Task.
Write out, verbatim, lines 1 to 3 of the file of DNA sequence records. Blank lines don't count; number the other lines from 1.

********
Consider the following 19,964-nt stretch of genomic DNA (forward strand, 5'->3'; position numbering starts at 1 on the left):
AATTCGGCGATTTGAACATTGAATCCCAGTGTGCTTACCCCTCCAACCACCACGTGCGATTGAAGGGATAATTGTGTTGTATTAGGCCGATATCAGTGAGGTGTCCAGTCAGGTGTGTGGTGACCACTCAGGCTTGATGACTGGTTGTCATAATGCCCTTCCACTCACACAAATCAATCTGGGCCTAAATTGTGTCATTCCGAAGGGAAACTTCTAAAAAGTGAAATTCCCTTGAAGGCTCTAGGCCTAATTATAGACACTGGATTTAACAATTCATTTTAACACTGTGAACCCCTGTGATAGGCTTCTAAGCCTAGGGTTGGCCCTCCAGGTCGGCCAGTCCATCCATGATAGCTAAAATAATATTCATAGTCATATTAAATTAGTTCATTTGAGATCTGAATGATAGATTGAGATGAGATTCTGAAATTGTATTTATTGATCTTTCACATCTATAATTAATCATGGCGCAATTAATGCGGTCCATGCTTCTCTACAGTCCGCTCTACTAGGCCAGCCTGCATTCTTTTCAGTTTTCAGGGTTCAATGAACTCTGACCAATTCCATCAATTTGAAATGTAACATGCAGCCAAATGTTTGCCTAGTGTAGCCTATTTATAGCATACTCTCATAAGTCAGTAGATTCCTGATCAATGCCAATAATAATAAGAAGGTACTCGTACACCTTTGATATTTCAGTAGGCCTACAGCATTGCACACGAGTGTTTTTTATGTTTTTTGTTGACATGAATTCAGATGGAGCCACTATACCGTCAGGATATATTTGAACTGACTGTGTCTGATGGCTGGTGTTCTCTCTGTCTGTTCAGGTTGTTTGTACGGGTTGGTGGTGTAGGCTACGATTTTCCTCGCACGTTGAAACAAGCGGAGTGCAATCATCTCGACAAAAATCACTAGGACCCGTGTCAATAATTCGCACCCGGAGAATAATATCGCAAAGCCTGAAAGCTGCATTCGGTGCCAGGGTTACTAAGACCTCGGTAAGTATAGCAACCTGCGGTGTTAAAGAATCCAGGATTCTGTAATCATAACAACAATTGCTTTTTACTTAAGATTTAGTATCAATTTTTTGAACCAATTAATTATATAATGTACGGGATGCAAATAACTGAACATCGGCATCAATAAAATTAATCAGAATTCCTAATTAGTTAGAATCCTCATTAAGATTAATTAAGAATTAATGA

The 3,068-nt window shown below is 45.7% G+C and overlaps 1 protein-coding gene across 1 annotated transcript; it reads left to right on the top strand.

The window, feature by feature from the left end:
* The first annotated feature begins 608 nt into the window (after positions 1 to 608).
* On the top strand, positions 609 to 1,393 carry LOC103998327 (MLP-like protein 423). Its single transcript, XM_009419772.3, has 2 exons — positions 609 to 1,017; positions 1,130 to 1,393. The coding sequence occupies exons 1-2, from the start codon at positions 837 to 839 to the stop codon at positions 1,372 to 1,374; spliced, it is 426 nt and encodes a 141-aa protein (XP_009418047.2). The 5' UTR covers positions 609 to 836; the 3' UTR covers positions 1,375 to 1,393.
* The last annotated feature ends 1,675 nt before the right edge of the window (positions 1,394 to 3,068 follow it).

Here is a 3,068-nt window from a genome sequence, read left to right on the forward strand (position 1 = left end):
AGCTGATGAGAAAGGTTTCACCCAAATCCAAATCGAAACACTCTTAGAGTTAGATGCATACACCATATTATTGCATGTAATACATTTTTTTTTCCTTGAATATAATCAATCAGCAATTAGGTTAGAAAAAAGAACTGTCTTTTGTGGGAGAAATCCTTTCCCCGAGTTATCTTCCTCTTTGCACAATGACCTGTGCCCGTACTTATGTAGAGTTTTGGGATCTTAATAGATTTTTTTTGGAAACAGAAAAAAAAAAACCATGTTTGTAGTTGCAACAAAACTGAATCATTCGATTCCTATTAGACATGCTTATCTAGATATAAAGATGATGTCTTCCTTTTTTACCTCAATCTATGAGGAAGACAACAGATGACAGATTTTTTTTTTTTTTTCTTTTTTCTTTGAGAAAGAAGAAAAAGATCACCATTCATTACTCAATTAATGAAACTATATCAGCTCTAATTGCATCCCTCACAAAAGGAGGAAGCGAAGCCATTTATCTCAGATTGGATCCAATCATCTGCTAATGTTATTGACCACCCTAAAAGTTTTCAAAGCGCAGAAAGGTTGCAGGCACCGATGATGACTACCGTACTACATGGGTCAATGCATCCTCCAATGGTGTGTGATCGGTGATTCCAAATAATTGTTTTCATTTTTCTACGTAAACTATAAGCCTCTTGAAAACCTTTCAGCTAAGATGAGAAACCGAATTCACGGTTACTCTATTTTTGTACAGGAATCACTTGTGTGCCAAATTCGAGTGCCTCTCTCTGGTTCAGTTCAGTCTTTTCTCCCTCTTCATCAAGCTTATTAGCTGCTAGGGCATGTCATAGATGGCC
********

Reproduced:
Consider the following 19,964-nt stretch of genomic DNA (forward strand, 5'->3'; position numbering starts at 1 on the left):
AATTCGGCGATTTGAACATTGAATCCCAGTGTGCTTACCCCTCCAACCACCACGTGCGATTGAAGGGATAATTGTGTTGTATTAGGCCGATATCAGTGAGGTGTCCAGTCAGGTGTGTGGTGACCACTCAGGCTTGATGACTGGTTGTCATAATGCCCTTCCACTCACACAAATCAATCTGGGCCTAAATTGTGTCATTCCGAAGGGAAACTTCTAAAAAGTGAAATTCCCTTGAAGGCTCTAGGCCTAATTATAGACACTGGATTTAACAATTCATTTTAACACTGTGAACCCCTGTGATAGGCTTCTAAGCCTAGGGTTGGCCCTCCAGGTCGGCCAGTCCATCCATGATAGCTAAAATAATATTCATAGTCATATTAAATTAGTTCATTTGAGATCTGAATGATAGATTGAGATGAGATTCTGAAATTGTATTTATTGATCTTTCACATCTATAATTAATCATGGCGCAATTAATGCGGTCCATGCTTCTCTACAGTCCGCTCTACTAGGCCAGCCTGCATTCTTTTCAGTTTTCAGGGTTCAATGAACTCTGACCAATTCCATCAATTTGAAATGTAACATGCAGCCAAATGTTTGCCTAGTGTAGCCTATTTATAGCATACTCTCATAAGTCAGTAGATTCCTGATCAATGCCAATAATAATAAGAAGGTACTCGTACACCTTTGATATTTCAGTAGGCCTACAGCATTGCACACGAGTGTTTTTTATGTTTTTTGTTGACATGAATTCAGATGGAGCCACTATACCGTCAGGATATATTTGAACTGACTGTGTCTGATGGCTGGTGTTCTCTCTGTCTGTTCAGGTTGTTTGTACGGGTTGGTGGTGTAGGCTACGATTTTCCTCGCACGTTGAAACAAGCGGAGTGCAATCATCTCGACAAAAATCACTAGGACCCGTGTCAATAATTCGCACCCGGAGAATAATATCGCAAAGCCTGAAAGCTGCATTCGGTGCCAGGGTTACTAAGACCTCGGTAAGTATAGCAACCTGCGGTGTTAAAGAATCCAGGATTCTGTAATCATAACAACAATTGCTTTTTACTTAAGATTTAGTATCAATTTTTTGAACCAATTAATTATATAATGTACGGGATGCAAATAACTGAACATCGGCATCAATAAAATTAATCAGAATTCCTAATTAGTTAGAATCCTCATTAAGATTAATTAAGAATTAATGA

The 3,068-nt window shown below is 45.7% G+C and overlaps 1 protein-coding gene across 1 annotated transcript; it reads left to right on the top strand.